After six years saving her pennies, Xu Peihui, a native of Shanghai and executive assistant in an American law firm, is ready to apply to 10 different full-time MBA programs in the US. Xu says that getting a foreign MBA "will get help get my foot in the door" at multinational companies, more so than a domestic program.
When considering a foreign MBA, however, many Chinese applicants frequently only consider the school’s ranking number, as opposed to factors like curriculum design and other, less quantitative factors.
Steven Lu, an associate for Citigroup in Chengdu, is only applying to the "top five" Western schools he thinks have the most international name recognition. "You have to build a ‘brand of you’," he said, and schools without well-known brands can’t help him develop his own.
Xu also believes that applying to foreign schools ranked below 30 is a waste of time. Her criteria exclude thousands of MBA programs around the world, some of which could well be perfect for her.
However, Xu’s criteria – criterion, rather – while superficial, is not irrational. Rankings do reflect both genuine quality and likely return on investment. And when it comes to foreign schools, most Asian students are forced to rely on rankings more than Western applicants who are fluent in the language and culture and who (unlike Xu) can afford to visit in person.
"I think it’s reasonable for them to be more brand and ranking conscious," said John Van Fleet, former director of a joint venture executive MBA program at Shanghai Jiao Tong University. "I don’t have much patience for Western schools whining about how Chinese people don’t have a robust understanding of the Western education market. Whose fault is that?"
Location, location, location
Lower-ranked schools that want to attract Chinese applicants must aggressively develop their recognition in other ways. Location in a "brand-name" city, for example, is a big seller. San Ying, another MBA hopeful, picked out her MBA application targets based on location first: New York City, San Francisco, and Los Angeles. She is attracted to these cities because they are "high economic development zones," and provide more opportunities for jobs and internships.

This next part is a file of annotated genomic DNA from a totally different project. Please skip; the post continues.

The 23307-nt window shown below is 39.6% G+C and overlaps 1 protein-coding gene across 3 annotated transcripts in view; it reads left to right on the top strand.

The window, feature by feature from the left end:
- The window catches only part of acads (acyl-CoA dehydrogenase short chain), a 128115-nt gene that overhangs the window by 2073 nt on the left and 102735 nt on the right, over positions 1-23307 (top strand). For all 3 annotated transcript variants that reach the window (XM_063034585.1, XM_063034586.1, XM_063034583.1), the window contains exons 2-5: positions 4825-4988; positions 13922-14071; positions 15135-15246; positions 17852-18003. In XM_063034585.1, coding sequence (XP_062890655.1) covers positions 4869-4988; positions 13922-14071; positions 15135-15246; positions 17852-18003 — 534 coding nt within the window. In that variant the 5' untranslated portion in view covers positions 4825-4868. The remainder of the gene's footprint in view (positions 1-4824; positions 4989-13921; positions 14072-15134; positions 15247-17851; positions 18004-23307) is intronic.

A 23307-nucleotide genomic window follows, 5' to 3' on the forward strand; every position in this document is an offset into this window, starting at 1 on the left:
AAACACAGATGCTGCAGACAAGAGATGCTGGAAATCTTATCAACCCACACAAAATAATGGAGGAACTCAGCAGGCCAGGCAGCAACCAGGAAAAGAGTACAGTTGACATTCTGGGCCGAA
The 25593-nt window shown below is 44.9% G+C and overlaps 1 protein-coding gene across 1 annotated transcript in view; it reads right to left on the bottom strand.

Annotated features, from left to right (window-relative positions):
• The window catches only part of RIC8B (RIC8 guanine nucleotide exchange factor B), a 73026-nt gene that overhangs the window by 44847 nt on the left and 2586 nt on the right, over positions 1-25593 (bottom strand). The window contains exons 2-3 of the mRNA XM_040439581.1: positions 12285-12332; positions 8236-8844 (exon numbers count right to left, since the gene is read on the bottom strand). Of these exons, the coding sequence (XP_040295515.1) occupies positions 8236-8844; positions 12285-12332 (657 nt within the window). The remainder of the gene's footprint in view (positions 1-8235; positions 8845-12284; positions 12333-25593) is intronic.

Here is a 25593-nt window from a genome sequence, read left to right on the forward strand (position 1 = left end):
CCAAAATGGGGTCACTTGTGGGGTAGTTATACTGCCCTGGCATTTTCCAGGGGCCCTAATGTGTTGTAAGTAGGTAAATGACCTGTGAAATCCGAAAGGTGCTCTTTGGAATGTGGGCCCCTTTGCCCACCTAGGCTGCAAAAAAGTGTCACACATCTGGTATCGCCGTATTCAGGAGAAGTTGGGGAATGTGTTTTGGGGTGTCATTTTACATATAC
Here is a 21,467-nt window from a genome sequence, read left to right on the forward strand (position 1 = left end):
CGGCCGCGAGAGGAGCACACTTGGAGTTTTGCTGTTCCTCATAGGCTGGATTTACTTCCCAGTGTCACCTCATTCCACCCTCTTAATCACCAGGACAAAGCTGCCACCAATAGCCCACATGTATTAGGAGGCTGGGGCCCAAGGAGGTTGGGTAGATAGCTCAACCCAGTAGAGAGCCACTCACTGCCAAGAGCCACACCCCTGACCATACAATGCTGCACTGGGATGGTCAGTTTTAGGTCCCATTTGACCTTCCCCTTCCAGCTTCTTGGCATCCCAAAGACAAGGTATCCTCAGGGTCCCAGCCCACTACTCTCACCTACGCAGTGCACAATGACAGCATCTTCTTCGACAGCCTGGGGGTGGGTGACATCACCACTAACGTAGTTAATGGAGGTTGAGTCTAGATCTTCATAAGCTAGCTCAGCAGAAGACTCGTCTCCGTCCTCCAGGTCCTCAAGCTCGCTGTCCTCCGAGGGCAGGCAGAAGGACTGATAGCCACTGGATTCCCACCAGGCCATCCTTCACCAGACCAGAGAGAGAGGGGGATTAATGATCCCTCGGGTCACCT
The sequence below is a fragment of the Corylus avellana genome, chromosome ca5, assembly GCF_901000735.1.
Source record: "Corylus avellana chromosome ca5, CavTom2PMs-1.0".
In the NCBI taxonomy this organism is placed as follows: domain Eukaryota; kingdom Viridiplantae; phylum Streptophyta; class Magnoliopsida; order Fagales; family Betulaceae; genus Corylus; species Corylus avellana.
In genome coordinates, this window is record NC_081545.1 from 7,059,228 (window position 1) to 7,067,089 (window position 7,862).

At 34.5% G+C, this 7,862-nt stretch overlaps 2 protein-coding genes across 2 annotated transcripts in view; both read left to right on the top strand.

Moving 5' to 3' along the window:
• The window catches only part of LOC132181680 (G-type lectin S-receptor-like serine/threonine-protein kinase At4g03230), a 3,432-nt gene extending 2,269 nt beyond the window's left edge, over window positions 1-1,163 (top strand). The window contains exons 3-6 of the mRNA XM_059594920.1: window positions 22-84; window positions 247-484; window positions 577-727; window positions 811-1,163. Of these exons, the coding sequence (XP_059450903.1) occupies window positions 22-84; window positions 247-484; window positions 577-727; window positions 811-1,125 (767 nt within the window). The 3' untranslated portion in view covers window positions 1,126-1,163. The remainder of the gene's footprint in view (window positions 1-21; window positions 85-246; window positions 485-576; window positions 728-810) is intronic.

The Foster School of Business at the University of Washington (UW), while not ranked in the top 40 by the Financial Times (although ranked 27th by BusinessWeek), also benefits heavily from its location. Dan Poston, assistant dean for MBA programs, says the school is popular with Chinese applicants in part because of its location. According to Poston, many Chinese applicants hope studying in Seattle will provide opportunities to connect with world-famous companies such as Microsoft, Amazon.com, Boeing and Starbucks, all of which are headquartered in Seattle and have deep business links with China.
Whether they will actually be able to interact with Microsoft executives remains a question, though. While many Chinese students are able to produce impressive test scores and application essays, either by themselves or assisted by private consultants, far fewer are able to participate in the give-and-take participation required in Western programs.